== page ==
A Washington DC-based life sciences company functions — and thrives — based on the work of its numerous project teams. One of the company’s most productive and effective project teams recently wrapped up a major project. As the senior team was reviewing their work, the CEO observed that none of the members of the team were among the company’s recognized “stars.”
Don’t misunderstand, the team members were very strong performers in their own right. It was simply interesting, noted the CEO, that other teams which included the company’s highest-flying performers and known “players” were often not as successful as this team.
“I would examine their levels of trust first,” said Maren Perry, president of Arden Coaching. “Our executive coaching practice uses Patrick Lencioni’s ‘5 Behaviors of a Cohesive Team’ model — consistently, we find that trust is the bedrock on which high performance teams are built.” For more, read Arden Coaching’s “Trust Me! All Team Performance Starts With Trust.”
Perry says that just because someone is an all-star performer or a brilliant company player, that doesn’t necessarily mean they are trustworthy. She also emphasizes that it’s a specific type of trust that’s important — vulnerability-based trust. “It is trust that’s built on going beyond ‘I trust that they’ll finish their work on time,’ or ‘I trust that they’ll do a good job.’”
Vulnerability-based trust means the team is open, and respectfully honest with each other, creating a safe environment within the team to assure its success. In order to do that, you must make yourself vulnerable.
“This level of trust is found in team members who help the teammate who’s child is sick and needs to go home early, or say ‘Wow, I really blew that one’ when everyone knows it’s true, or offers to spend some of their department’s budget to make up a shortfall when someone else’s department discovers an unexpected, urgent need for a temporary staff person.”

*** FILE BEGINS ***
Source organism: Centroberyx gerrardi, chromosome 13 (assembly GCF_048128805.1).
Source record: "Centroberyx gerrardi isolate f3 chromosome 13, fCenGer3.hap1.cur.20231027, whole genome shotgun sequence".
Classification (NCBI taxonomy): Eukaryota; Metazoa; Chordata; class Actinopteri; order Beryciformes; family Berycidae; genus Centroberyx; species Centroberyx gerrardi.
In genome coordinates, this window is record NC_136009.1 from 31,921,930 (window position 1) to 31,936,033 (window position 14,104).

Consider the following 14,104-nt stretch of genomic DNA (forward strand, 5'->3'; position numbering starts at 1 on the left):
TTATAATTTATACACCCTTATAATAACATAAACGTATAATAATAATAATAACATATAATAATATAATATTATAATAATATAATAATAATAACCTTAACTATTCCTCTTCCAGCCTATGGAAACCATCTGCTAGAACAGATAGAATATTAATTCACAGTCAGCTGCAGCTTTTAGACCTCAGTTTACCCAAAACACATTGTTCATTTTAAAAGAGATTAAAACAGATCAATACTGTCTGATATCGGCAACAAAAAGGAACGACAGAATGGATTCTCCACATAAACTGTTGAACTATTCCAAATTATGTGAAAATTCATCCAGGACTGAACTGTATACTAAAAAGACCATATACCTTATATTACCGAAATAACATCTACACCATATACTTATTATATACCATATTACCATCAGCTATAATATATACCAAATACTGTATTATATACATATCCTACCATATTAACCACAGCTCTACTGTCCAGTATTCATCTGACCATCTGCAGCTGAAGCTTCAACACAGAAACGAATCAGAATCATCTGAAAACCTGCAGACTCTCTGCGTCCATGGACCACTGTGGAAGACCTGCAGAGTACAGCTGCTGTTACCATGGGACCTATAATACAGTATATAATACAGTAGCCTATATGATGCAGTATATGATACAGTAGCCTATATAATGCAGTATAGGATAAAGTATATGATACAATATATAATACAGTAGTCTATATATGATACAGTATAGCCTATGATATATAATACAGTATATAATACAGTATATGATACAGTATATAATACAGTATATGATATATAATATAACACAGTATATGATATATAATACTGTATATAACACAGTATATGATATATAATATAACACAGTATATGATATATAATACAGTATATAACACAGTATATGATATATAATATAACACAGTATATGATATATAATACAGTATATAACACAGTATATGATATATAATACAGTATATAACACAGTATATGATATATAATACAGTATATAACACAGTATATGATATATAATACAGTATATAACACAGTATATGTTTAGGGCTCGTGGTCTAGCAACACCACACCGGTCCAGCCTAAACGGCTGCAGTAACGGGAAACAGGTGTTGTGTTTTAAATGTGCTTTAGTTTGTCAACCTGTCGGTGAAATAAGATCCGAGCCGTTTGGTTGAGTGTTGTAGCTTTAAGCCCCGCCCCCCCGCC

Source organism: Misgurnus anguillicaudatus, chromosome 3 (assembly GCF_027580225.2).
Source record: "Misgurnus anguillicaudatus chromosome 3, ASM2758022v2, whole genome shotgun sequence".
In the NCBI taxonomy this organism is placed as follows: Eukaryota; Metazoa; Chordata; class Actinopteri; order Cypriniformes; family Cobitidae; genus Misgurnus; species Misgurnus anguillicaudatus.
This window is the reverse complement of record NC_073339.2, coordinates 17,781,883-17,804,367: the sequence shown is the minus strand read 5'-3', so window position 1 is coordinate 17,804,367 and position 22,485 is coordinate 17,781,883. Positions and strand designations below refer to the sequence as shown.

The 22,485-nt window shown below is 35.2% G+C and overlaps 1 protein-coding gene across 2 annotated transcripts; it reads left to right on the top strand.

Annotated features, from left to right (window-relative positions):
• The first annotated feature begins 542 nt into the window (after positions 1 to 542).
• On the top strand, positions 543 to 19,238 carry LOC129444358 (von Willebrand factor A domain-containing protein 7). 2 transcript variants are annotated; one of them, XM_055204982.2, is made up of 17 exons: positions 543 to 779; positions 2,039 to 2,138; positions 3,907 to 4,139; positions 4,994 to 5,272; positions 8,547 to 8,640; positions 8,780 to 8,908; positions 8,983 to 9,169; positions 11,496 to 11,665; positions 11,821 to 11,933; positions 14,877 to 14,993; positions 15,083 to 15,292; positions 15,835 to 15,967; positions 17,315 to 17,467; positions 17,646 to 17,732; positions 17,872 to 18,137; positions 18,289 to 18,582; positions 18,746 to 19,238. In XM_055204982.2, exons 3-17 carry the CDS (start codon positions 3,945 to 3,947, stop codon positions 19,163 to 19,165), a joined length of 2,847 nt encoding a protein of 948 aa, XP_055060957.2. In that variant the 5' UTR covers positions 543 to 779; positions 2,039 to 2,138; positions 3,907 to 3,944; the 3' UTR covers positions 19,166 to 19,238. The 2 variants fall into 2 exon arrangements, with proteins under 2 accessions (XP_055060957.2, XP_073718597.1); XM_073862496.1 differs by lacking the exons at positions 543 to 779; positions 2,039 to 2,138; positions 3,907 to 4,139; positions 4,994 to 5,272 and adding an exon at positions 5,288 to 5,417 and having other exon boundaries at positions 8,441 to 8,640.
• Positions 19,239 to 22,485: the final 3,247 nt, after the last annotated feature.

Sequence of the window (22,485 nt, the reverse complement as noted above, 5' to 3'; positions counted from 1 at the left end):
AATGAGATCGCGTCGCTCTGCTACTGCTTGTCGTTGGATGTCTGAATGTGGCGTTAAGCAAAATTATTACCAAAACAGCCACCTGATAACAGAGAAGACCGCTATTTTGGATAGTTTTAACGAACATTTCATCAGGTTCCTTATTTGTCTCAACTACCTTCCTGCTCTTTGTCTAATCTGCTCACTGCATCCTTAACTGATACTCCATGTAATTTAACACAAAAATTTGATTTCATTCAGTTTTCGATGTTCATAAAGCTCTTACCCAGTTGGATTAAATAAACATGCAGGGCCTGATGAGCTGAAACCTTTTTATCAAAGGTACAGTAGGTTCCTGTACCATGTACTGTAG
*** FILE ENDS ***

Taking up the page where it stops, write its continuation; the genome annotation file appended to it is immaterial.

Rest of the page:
Simon Sinek’s discussion of Navy Seal Team 6 and performance versus trust is an excellent case in point. Elite Navy Seal teams demand very high levels of performance, but in assembling their teams, team members value trust even more highly than pure performance. A trustworthy person will be selected to join a Seal team, even if that means giving up a little bit of performance. On the other hand, individuals who are extraordinarily high performers but not trustworthy, diminish the team’s chances for success. Untrustworthy individual high performers are toxic to team performance, and not selected.
We tend to be so focused on performance in how we measure and assess people that it’s easy to assume that a collection of high performers will be the ultimate team. How often do we hear (or say ourselves)… “Yes, this person can’t always be counted on, and they are difficult to work with, but no one at the company has more expertise about the topic — you need this person on your team.”
The idea that trust is an essential starting point for group work has important implications for all leaders. How trustworthy are you? How can you foster higher levels of trust among your employees? How might you measure (and reward) trust the way you measure and reward performance? For more read, “I Know You, I Like You…Can I Trust You?” and “Thirteen Behaviors of a High Trust Leader.”
Start with trust and build your organization’s success from there.
To learn more about high performance teams, leadership, and executive coaching, contact Arden Coaching at email@example.com or 646.684.3777.